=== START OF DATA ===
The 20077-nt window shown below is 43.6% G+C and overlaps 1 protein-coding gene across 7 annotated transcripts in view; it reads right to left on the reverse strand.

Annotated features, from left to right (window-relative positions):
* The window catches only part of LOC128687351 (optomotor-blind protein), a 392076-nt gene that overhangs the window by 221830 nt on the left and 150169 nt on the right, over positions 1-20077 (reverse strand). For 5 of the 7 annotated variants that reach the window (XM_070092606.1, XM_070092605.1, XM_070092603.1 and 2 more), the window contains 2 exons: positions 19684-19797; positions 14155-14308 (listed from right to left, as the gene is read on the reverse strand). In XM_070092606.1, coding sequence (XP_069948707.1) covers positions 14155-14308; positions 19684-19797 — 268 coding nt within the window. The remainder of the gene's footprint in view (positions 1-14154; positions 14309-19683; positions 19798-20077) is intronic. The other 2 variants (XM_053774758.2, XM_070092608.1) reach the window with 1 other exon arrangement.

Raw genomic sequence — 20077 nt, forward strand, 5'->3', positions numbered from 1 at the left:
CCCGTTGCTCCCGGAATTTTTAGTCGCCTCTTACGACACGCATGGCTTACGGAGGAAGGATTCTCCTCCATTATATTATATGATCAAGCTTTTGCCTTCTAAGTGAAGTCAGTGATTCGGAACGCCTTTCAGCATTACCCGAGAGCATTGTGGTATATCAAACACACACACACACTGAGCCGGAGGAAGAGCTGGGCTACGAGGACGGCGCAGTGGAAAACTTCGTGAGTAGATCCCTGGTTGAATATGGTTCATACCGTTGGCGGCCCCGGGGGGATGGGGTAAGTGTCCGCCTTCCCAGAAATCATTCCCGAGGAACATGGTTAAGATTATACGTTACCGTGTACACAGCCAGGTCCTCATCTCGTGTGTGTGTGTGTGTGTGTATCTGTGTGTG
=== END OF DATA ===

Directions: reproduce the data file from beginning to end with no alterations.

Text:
The 20077-nt window shown below is 43.6% G+C and overlaps 1 protein-coding gene across 7 annotated transcripts in view; it reads right to left on the reverse strand.

Annotated features, from left to right (window-relative positions):
* The window catches only part of LOC128687351 (optomotor-blind protein), a 392076-nt gene that overhangs the window by 221830 nt on the left and 150169 nt on the right, over positions 1-20077 (reverse strand). For 5 of the 7 annotated variants that reach the window (XM_070092606.1, XM_070092605.1, XM_070092603.1 and 2 more), the window contains 2 exons: positions 19684-19797; positions 14155-14308 (listed from right to left, as the gene is read on the reverse strand). In XM_070092606.1, coding sequence (XP_069948707.1) covers positions 14155-14308; positions 19684-19797 — 268 coding nt within the window. The remainder of the gene's footprint in view (positions 1-14154; positions 14309-19683; positions 19798-20077) is intronic. The other 2 variants (XM_053774758.2, XM_070092608.1) reach the window with 1 other exon arrangement.

Raw genomic sequence — 20077 nt, forward strand, 5'->3', positions numbered from 1 at the left:
CCCGTTGCTCCCGGAATTTTTAGTCGCCTCTTACGACACGCATGGCTTACGGAGGAAGGATTCTCCTCCATTATATTATATGATCAAGCTTTTGCCTTCTAAGTGAAGTCAGTGATTCGGAACGCCTTTCAGCATTACCCGAGAGCATTGTGGTATATCAAACACACACACACACTGAGCCGGAGGAAGAGCTGGGCTACGAGGACGGCGCAGTGGAAAACTTCGTGAGTAGATCCCTGGTTGAATATGGTTCATACCGTTGGCGGCCCCGGGGGGATGGGGTAAGTGTCCGCCTTCCCAGAAATCATTCCCGAGGAACATGGTTAAGATTATACGTTACCGTGTACACAGCCAGGTCCTCATCTCGTGTGTGTGTGTGTGTGTGTATCTGTGTGTG